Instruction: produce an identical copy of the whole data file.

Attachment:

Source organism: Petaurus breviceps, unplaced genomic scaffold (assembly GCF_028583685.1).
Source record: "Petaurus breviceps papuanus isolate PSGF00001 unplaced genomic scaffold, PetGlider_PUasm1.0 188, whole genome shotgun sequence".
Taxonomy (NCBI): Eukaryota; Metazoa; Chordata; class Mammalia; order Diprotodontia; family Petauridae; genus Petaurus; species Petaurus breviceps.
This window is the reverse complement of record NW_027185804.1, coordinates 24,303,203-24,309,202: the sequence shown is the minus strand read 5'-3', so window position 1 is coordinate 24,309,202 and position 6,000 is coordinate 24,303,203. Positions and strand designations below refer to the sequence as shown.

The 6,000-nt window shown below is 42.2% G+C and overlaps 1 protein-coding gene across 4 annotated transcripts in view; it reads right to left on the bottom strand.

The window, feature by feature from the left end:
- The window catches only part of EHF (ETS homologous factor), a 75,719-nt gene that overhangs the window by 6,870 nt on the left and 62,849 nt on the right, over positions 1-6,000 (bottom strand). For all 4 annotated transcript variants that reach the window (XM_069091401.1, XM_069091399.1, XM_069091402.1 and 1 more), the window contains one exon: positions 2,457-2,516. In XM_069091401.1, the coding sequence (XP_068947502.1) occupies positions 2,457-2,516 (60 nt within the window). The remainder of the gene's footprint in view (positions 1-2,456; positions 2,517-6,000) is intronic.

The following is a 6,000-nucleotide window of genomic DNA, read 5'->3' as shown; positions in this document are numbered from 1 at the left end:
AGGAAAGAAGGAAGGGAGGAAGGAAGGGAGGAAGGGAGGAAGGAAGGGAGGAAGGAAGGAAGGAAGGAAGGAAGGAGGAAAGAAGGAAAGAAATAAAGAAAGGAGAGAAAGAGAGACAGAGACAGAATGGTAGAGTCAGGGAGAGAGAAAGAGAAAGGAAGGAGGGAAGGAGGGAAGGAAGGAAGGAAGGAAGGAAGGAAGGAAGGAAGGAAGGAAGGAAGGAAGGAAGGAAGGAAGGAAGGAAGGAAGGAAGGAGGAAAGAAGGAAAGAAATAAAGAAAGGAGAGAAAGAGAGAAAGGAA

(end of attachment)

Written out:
Source organism: Petaurus breviceps, unplaced genomic scaffold (assembly GCF_028583685.1).
Source record: "Petaurus breviceps papuanus isolate PSGF00001 unplaced genomic scaffold, PetGlider_PUasm1.0 188, whole genome shotgun sequence".
Taxonomy (NCBI): Eukaryota; Metazoa; Chordata; class Mammalia; order Diprotodontia; family Petauridae; genus Petaurus; species Petaurus breviceps.
This window is the reverse complement of record NW_027185804.1, coordinates 24,303,203-24,309,202: the sequence shown is the minus strand read 5'-3', so window position 1 is coordinate 24,309,202 and position 6,000 is coordinate 24,303,203. Positions and strand designations below refer to the sequence as shown.

The 6,000-nt window shown below is 42.2% G+C and overlaps 1 protein-coding gene across 4 annotated transcripts in view; it reads right to left on the bottom strand.

The window, feature by feature from the left end:
- The window catches only part of EHF (ETS homologous factor), a 75,719-nt gene that overhangs the window by 6,870 nt on the left and 62,849 nt on the right, over positions 1-6,000 (bottom strand). For all 4 annotated transcript variants that reach the window (XM_069091401.1, XM_069091399.1, XM_069091402.1 and 1 more), the window contains one exon: positions 2,457-2,516. In XM_069091401.1, the coding sequence (XP_068947502.1) occupies positions 2,457-2,516 (60 nt within the window). The remainder of the gene's footprint in view (positions 1-2,456; positions 2,517-6,000) is intronic.

The following is a 6,000-nucleotide window of genomic DNA, read 5'->3' as shown; positions in this document are numbered from 1 at the left end:
AGGAAAGAAGGAAGGGAGGAAGGAAGGGAGGAAGGGAGGAAGGAAGGGAGGAAGGAAGGAAGGAAGGAAGGAAGGAGGAAAGAAGGAAAGAAATAAAGAAAGGAGAGAAAGAGAGACAGAGACAGAATGGTAGAGTCAGGGAGAGAGAAAGAGAAAGGAAGGAGGGAAGGAGGGAAGGAAGGAAGGAAGGAAGGAAGGAAGGAAGGAAGGAAGGAAGGAAGGAAGGAAGGAAGGAAGGAAGGAAGGAAGGAAGGAGGAAAGAAGGAAAGAAATAAAGAAAGGAGAGAAAGAGAGAAAGGAA